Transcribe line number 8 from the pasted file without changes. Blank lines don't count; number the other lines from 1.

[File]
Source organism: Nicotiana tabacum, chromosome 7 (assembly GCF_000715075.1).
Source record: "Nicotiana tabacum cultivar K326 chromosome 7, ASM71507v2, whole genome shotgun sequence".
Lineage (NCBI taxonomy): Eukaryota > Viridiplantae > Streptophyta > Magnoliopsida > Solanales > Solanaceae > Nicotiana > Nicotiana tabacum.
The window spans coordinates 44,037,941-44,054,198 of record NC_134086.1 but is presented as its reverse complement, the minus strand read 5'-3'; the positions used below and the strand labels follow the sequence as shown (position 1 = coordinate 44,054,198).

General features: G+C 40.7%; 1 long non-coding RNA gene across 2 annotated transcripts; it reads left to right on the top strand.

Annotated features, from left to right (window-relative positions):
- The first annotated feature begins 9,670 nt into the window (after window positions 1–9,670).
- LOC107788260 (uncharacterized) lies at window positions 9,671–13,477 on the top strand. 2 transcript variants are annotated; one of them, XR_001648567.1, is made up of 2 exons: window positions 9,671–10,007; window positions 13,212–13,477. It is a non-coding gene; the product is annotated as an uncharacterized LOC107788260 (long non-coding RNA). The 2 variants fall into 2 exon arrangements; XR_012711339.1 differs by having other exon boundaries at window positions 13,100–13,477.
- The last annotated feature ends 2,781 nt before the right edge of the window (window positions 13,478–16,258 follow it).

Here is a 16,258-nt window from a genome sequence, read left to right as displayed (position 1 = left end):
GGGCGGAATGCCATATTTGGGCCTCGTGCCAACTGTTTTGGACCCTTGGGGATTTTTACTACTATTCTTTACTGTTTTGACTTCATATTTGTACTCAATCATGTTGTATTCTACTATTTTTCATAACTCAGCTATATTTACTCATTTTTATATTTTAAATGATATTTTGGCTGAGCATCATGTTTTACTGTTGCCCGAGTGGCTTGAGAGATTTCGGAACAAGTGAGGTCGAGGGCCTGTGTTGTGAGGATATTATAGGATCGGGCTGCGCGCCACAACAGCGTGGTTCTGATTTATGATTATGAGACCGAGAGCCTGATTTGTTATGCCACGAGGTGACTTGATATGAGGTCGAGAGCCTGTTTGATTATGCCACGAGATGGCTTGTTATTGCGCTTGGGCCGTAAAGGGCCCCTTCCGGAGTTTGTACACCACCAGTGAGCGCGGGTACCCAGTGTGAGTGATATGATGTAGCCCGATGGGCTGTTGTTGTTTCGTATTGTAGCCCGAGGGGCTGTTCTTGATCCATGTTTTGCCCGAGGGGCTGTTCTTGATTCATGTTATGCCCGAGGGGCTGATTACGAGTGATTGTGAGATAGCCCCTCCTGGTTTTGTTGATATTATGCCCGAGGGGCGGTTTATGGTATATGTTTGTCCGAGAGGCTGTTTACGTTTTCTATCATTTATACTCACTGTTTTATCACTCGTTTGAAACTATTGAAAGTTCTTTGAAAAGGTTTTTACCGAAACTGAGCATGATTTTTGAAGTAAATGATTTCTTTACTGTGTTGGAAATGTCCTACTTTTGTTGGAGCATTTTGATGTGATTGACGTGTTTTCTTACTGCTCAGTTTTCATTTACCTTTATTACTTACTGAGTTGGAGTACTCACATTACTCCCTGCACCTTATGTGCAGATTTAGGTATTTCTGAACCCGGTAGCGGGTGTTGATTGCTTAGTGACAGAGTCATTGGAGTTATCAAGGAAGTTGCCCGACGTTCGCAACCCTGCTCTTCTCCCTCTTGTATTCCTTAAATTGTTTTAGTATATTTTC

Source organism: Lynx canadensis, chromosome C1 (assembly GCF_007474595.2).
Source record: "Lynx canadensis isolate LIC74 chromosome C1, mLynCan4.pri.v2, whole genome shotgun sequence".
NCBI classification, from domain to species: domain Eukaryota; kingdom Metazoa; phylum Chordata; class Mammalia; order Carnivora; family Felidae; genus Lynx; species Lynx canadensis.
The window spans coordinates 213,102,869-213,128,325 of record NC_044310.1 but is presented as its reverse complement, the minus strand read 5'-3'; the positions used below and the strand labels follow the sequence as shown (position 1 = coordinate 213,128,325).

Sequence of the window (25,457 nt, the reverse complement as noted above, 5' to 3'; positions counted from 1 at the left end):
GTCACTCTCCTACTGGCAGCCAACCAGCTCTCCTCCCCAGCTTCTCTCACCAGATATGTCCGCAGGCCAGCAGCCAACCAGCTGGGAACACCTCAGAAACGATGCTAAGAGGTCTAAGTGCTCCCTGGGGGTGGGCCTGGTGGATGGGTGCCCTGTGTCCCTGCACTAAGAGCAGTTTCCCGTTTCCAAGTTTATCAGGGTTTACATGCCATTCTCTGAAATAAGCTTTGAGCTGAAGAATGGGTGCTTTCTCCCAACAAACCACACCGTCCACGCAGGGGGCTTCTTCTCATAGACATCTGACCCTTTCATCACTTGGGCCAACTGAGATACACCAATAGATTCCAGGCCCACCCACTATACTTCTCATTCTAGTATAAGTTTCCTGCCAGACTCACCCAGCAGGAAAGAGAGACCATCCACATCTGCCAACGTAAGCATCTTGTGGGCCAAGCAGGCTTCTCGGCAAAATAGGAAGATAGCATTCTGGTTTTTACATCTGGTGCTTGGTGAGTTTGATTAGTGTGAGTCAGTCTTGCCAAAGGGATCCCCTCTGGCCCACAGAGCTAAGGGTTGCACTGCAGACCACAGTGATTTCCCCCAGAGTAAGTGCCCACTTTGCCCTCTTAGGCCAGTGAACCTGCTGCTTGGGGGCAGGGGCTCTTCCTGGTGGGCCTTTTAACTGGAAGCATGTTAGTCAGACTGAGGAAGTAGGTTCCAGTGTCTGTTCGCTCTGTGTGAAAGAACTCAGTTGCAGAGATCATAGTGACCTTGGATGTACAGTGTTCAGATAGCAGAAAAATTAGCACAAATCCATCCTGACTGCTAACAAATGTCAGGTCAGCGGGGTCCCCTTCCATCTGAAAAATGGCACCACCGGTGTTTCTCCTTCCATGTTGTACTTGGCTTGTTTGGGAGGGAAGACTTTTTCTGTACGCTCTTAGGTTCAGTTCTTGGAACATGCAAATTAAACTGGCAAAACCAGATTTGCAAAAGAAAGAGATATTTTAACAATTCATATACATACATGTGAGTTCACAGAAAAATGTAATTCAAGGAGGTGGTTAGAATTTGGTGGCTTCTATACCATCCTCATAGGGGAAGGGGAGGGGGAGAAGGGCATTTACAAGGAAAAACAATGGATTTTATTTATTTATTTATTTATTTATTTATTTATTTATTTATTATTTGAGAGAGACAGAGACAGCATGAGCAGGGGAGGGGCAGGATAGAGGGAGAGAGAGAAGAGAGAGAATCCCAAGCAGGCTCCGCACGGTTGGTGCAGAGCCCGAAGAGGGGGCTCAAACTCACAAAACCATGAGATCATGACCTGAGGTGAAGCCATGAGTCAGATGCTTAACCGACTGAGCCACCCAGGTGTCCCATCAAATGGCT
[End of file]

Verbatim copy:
- LOC107788260 (uncharacterized) lies at window positions 9,671–13,477 on the top strand. 2 transcript variants are annotated; one of them, XR_001648567.1, is made up of 2 exons: window positions 9,671–10,007; window positions 13,212–13,477. It is a non-coding gene; the product is annotated as an uncharacterized LOC107788260 (long non-coding RNA). The 2 variants fall into 2 exon arrangements; XR_012711339.1 differs by having other exon boundaries at window positions 13,100–13,477.